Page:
The concept of solar energy appeals to a lot of home and business owners who are interested in saving money and reducing their carbon footprint at the same time. However, the major setback for a lot of people is usually the initial cost of getting set up. Even with the return on investment being substantial, having all of the money upfront for installation expenses is challenging for most. Fortunately, solar installers have taken note of this and many have begun offering financing options to assist with costs. There are several plans to choose from, helpful for those looking for just the right one to suit their specific situation.
Chances are, you’re familiar with the terms of leasing a car, so you can relate that knowledge to the idea of leasing solar equipment since it’s much the same. Property owners that decide to lease solar equipment won’t be obligated to put much money down, if any at all, and will be able to make monthly payments that are lower than a typical electricity bill. Ownership and maintenance responsibilities of the equipment belong to the solar installation company.
Power Purchase Agreement
With a power purchase agreement, property owners are still leasing the solar equipment, but are paying a monthly fee based on the energy the system produces instead of a fixed payment as with a regular lease. Again, this option offers no or minimal money down and the ownership and maintenance tasks remain with the solar company.
Home Equity Loan
Choosing a home equity loan eliminates the third-party ownership and involves taking out a loan with a lender to pay for the solar system directly. These loans use the property as collateral but end up saving the borrower much more money in the long run, and interest may be tax deductible.
Peer-to-peer lending is one of the newest financing options offered by solar installers. This will match up the property owner with a lender that specializes in managing a community of borrowers and lenders who can then obtain or give out personal loans. A property won’t be used as collateral, but interest rates could, in turn, be higher when going this route.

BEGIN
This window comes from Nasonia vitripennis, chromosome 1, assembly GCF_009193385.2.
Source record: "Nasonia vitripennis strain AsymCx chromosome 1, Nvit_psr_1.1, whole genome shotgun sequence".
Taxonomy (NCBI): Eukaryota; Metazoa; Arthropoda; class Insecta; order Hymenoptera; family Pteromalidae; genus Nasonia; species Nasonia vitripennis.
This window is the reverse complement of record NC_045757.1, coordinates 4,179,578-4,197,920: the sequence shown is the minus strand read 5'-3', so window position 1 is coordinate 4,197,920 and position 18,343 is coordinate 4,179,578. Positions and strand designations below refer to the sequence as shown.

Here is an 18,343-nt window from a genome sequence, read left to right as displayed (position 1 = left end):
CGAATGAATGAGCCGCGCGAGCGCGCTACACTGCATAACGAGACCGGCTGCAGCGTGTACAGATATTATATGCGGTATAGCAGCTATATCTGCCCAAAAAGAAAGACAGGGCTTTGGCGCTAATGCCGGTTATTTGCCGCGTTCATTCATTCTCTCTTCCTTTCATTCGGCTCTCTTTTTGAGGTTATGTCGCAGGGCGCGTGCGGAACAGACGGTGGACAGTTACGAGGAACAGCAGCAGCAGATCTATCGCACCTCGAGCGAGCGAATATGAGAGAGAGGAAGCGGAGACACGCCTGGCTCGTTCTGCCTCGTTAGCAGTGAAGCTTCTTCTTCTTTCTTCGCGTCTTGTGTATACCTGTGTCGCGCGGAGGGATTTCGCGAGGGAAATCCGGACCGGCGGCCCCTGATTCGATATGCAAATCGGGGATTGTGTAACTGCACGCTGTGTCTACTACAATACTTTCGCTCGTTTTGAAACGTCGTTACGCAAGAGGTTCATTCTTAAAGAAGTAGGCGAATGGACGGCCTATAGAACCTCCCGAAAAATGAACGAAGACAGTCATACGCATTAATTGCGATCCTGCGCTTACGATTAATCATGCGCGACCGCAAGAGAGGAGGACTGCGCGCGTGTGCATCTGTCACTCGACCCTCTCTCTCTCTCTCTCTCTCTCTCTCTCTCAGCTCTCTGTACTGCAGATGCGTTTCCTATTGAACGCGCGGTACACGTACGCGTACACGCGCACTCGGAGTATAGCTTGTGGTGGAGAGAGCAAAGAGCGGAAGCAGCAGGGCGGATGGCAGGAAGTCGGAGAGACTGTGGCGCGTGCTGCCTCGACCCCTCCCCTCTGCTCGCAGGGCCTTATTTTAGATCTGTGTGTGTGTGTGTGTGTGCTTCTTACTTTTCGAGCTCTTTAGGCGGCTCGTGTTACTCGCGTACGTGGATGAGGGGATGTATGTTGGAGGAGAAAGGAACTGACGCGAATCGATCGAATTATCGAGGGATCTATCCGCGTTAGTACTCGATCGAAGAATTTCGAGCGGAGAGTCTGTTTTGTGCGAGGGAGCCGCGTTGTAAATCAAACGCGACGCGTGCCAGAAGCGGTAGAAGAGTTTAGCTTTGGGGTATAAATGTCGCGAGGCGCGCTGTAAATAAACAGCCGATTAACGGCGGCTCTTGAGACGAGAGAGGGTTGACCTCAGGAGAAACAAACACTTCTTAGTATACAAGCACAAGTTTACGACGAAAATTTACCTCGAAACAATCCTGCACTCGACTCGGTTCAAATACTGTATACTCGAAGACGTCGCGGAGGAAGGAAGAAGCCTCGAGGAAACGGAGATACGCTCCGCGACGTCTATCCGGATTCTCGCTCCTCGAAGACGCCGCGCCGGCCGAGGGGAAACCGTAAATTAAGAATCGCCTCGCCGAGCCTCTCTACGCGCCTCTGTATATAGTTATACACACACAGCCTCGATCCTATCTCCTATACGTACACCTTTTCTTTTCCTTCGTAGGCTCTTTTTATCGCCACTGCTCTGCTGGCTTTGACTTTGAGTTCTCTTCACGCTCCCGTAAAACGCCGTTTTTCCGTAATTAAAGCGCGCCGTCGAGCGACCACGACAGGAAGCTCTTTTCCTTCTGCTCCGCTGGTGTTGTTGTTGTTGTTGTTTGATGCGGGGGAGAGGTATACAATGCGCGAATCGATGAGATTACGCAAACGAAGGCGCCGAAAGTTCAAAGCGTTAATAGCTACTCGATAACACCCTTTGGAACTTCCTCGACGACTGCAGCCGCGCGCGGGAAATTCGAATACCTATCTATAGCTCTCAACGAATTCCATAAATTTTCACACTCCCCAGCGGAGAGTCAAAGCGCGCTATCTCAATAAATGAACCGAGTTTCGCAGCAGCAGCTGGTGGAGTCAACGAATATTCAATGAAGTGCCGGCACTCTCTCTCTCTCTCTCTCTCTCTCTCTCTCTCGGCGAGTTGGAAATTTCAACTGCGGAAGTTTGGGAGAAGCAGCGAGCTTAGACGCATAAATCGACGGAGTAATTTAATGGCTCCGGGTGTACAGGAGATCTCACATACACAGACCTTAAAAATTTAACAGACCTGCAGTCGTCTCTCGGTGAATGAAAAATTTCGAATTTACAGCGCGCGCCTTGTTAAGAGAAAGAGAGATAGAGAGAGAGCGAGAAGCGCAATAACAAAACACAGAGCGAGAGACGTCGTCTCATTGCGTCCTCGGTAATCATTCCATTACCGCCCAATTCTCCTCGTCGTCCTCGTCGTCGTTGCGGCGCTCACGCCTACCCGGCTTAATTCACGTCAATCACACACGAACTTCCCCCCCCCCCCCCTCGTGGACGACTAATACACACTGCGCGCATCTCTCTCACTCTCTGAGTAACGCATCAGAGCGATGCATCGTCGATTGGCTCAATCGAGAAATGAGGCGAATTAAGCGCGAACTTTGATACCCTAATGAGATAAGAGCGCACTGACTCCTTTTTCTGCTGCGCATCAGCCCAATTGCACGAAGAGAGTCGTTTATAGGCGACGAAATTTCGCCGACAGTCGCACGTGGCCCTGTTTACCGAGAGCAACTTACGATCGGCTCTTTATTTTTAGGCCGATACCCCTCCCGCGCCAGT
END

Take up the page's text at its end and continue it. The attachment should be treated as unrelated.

Property Assessed Clean Energy Program
In states that offer a PACE program, property owners can finance a solar system by getting a loan from the city and paying it back through higher property taxes. The terms usually last from 15-20 years and will not reduce the equity of a home.
Unfortunately, not every building is a good fit for a solar system on its own because of too much shading, home ownership regulations, etc., but receiving solar power may still be a possibility through a shared alternative. This allows a community to invest in solar with one big installation with everyone subscribing to shared solar and paying for their portion of the agreement.
By choosing any of the above financing options made available by solar installers, home and business owners will receive many benefits from going solar, perhaps the most important being clean, renewable energy.
Tiffany Olson has a special place in her heart for green and sustainable living topics. She is passionate about solar energy and loves to share information with the public as often as she can. When she is not writing or researching you will usually find her cooking, reading or traveling.